Léim ar aghaidh chuig an bpríomhábhar

Dáil Éireann díospóireacht -
Wednesday, 6 Nov 1974

Vol. 275 No. 7

Ceisteanna—Questions. Oral Answers. - Nitrogenous Fertiliser Surplus.


asked the Minister for Agriculture and Fisheries the steps his Department are taking to ensure that sufficient nitrogenous fertiliser is available to Irish farmers in 1975.

Developments of an international, commercial or local nature in respect of which I have no function or cannot exercise any control can affect the supply of nitrogenous fertilisers, I understand however that home production of the main nitrogenous fertiliser—calcium ammonium nitrate—is projected to increase by 44 per cent in the 1974-75 season as compared with the 1973-74 season. This increase, coupled with the availability of other straight nitrogenous fertilisers and high nitrogen compounds, should be adequate to meet demands in 1975.

Could the Parliamentary Secretary say if he anticipates any export of nitrogenous fertilisers on the same lines as last year when the home market was left without supplies? Does the Parliamentary Secretary anticipate any repetition of this?

I anticipate there will be 260,000 tons produced here and we are making arrangements for the purchase of 40,000 tons. Our estimates are that possibly the utilisation of fertilisers will increase by 10 per cent and so far as we can see at the present time there should be a sufficiency for our people.

Is the Parliamentary Secretary aware that the greatest source of supply of fertilisers is in the north Clare mines, which are underdeveloped, between Kilfenora and Doolin? Would he confer with the Minister for Industry and Commerce with a view to having this investigated further? This is not a joke.

As regards Deputy Loughnane's question I shall only be too pleased to convey the Deputy's remarks to the Minister. In reply to Deputy Gibbons, free trade conditions operate in respect of both the imports and exports of fertilisers and EEC regulations preclude export of them.

As the Parliamentary Secretary is aware urea is used quite frequently as a nitrogenous fertiliser. Is there any danger of its being exported this year as it was last year?

The Minister has precluded its being exported. The export of fertilisers is covered under existing regulations.

Inasmuch as the fertilisers in question are produced by State companies, surely the Minister has power to influence his policy.

As I indicated, the Minister expects there will be 260,000 tons produced by that company for the home market.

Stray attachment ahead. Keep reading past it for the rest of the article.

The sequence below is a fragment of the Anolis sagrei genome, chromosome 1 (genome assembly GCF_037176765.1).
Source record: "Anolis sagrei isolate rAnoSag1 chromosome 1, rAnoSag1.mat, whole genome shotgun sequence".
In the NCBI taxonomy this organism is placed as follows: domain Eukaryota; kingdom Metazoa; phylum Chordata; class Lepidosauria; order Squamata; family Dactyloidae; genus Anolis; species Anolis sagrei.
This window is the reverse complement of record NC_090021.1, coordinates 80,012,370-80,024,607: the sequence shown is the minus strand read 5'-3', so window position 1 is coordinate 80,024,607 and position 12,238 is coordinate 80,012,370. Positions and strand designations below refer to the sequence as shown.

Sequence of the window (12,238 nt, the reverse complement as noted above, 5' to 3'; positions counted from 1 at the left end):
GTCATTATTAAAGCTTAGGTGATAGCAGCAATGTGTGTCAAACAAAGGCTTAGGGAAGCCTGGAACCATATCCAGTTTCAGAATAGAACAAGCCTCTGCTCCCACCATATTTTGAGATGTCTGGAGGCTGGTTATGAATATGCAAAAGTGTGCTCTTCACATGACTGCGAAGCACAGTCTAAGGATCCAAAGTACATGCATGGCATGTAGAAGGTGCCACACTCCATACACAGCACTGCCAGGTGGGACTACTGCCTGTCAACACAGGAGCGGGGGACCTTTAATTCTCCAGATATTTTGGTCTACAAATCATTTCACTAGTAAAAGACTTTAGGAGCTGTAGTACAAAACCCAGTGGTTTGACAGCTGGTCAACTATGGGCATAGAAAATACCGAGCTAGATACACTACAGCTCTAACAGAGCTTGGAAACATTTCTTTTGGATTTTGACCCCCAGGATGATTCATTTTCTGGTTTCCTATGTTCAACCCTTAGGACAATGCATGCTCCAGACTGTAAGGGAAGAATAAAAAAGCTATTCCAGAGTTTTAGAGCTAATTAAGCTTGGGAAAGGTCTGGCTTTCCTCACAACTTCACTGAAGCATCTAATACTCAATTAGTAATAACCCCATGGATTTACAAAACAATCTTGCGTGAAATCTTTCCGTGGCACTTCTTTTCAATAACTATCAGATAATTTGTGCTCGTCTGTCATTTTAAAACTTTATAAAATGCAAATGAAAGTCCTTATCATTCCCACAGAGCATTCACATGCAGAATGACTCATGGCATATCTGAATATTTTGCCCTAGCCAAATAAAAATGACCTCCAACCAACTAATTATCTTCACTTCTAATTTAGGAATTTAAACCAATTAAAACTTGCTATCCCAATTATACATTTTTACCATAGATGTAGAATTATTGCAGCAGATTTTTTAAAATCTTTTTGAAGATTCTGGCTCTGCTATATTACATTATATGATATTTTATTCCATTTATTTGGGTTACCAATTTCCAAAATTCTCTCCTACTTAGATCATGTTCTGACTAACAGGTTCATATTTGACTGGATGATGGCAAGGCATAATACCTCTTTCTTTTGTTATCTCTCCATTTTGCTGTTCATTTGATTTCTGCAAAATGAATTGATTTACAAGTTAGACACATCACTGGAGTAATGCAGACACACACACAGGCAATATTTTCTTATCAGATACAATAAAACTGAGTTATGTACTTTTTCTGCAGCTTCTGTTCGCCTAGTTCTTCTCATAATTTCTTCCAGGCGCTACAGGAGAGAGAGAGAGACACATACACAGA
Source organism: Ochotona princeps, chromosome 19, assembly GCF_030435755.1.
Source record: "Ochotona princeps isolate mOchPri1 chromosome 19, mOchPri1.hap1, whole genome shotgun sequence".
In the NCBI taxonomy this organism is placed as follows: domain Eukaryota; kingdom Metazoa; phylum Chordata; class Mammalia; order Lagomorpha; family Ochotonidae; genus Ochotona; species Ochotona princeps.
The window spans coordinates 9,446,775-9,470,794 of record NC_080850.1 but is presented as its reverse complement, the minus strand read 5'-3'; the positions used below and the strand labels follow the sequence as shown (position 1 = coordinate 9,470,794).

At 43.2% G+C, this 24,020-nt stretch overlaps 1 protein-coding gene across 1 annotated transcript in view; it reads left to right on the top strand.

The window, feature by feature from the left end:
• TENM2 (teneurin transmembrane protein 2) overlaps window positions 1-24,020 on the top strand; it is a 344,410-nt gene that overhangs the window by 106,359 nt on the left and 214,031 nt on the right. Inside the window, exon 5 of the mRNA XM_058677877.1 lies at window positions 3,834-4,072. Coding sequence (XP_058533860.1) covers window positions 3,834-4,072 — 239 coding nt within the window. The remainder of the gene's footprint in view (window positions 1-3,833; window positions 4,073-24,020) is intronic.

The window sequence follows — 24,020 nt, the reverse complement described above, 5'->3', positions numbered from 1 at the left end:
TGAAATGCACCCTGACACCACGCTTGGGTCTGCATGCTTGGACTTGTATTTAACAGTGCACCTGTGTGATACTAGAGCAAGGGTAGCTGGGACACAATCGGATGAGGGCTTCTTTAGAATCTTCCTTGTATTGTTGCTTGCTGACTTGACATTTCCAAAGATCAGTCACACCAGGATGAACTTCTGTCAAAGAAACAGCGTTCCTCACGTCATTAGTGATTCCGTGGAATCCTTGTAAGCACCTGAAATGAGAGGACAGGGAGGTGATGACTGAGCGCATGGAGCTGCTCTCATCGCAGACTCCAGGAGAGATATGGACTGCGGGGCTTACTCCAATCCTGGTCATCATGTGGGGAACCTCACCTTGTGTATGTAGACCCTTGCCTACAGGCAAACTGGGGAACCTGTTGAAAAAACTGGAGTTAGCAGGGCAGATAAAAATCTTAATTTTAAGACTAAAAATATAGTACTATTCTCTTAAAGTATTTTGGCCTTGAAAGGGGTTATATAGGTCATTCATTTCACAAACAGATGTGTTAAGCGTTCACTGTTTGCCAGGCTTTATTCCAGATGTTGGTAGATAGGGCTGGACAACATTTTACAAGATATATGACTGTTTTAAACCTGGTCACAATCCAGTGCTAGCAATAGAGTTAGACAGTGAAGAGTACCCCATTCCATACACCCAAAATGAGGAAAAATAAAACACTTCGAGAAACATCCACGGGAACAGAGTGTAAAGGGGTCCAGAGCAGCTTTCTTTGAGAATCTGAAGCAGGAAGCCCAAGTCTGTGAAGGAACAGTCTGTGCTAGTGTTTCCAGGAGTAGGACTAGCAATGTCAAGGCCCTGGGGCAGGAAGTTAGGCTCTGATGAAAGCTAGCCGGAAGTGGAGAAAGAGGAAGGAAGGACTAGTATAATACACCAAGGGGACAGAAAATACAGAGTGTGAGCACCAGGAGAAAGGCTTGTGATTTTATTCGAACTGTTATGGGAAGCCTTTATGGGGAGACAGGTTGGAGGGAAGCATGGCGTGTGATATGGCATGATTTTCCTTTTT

What quantity of that will be urea?

There will be 260,000 tons.

Of urea? There was a question asked about the exportation of urea. Does the Parliamentary Secretary know what urea is?

My answer relates to the production of fertilisers——

Next question please. We must make some progress. Question No 15 has been answered, I take it. Deputies should not hold the Chair unduly long on any given question. We have spent a long time on this question.

I am just trying to get clarification. Did I understand the Parliamentary Secretary to say that 260,000 tons of nitrogenous fertilisers will be produced and made available to the home market? He also referred to 40,000 tons which I understood would be imported. Is this the figure of high nitrogenous fertiliser that will be available?

That is the present indication as set down here.

Will all that be kept for the home market?

I cannot say. Our expectations are that it will.

Next question, please.

As a matter of information, urea, which is a nitrogenous fertiliser of a kind, is produced on the Continent rather cheaper than we can produce ammonium nitrate here. Can the Parliamentary Secretary say whether urea is being manufactured in Ireland and exported?

We expect to import 20,000 tons of urea this year.

That answers the question I was asking.

The Chair is very anxious to get off this question which has now occupied some six minutes.

It seems to me that Deputy Loughnane asked a perfectly valid question and I, for one, did not get the answer.

The answer was that I undertook to convey Deputy Loughnane's views to the Minister for Industry and Commerce.

Would the Parliamentary Secretary not think that his is the appropriate Ministry?

The Government act collectively.


What is the position about Deputy Loughnane's question?

The Deputy can rest assured that the views expressed and the statement made will be brought to the notice of the appropriate authorities.

Question No. 16. I take it Question No. 15 has been answered.

In other words, the Parliamentary Secretary is dismissing jocosely a legitimate question by Deputy Loughnane.

No, I am taking it quite seriously and those views will be conveyed to the Minister for Industry and Commerce.

The Chair has called the next question on a number of occasions and must be obeyed at some stage. Question No. 16.